N2 - Background. Increased intensity of training in the subacute phase after acquired brain injury facilitates plasticity and enhances better function. Group training can be a motivating factor and an effective means of increasing intensity. Reports on patients' and health care professionals' experiences on increasing the amount of active practice through group training during in-patient rehabilitation after acquired brain injury have been limited. Methods. Two focus groups, patients and health care professionals, participated each in two interviews, before and after implementation of the Activity block, i.e., 2-hour daily intensive group training. The data from the interviews were analyzed from a phenomenological perspective. Results. Three categories emerged from the data analyzes (i) training intensity, (ii) motivation and meaningfulness, and (iii) expectations and concerns. Both groups experienced that the training after implementation of the Activity block had become more intense and that motivation was increased induced by the group setting. Also, both groups found self-management enhanced. Some challenges were also reported. Patients expressed concerns to finding a balance between rest and activity, while the health professionals mentioned practical challenges, i.e., planning the content of the day and finding their role in the Activity block. Conclusion. Activity block benefitted a heterogeneous group of patients with acquired brain injury and was perceived as an overall positive experience by patients and health personnel. Matching the training to the individuals' need for support, finding a balance between rest and activity and using tasks that support patients' motivation, appeared important.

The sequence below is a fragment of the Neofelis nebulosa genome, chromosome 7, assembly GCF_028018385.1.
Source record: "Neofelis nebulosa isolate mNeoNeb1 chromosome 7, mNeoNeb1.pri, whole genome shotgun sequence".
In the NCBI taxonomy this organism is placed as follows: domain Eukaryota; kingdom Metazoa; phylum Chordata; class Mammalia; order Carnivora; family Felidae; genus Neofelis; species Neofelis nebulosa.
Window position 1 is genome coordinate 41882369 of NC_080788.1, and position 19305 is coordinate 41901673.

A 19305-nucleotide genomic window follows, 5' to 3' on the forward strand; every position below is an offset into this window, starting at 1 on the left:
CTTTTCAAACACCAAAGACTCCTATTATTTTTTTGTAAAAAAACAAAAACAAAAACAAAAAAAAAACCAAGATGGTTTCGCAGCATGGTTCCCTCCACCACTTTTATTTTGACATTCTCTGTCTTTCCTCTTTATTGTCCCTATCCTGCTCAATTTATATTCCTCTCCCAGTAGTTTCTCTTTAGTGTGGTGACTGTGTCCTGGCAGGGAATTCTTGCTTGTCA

AB - Background. Increased intensity of training in the subacute phase after acquired brain injury facilitates plasticity and enhances better function. Group training can be a motivating factor and an effective means of increasing intensity. Reports on patients' and health care professionals' experiences on increasing the amount of active practice through group training during in-patient rehabilitation after acquired brain injury have been limited. Methods. Two focus groups, patients and health care professionals, participated each in two interviews, before and after implementation of the Activity block, i.e., 2-hour daily intensive group training. The data from the interviews were analyzed from a phenomenological perspective. Results. Three categories emerged from the data analyzes (i) training intensity, (ii) motivation and meaningfulness, and (iii) expectations and concerns. Both groups experienced that the training after implementation of the Activity block had become more intense and that motivation was increased induced by the group setting. Also, both groups found self-management enhanced. Some challenges were also reported. Patients expressed concerns to finding a balance between rest and activity, while the health professionals mentioned practical challenges, i.e., planning the content of the day and finding their role in the Activity block. Conclusion. Activity block benefitted a heterogeneous group of patients with acquired brain injury and was perceived as an overall positive experience by patients and health personnel. Matching the training to the individuals' need for support, finding a balance between rest and activity and using tasks that support patients' motivation, appeared important.

UR - http://www.scopus.com/inward/record.url?scp=85100147824&partnerID=8YFLogxK

U2 - 10.1155/2021/8838038

DO - 10.1155/2021/8838038

M3 - Journal article

C2 - 33505728

AN - SCOPUS:85100147824

VL - 2021

JO - Rehabilitation Research and Practice

JF - Rehabilitation Research and Practice

SN - 2090-2867

M1 - 8838038

ER -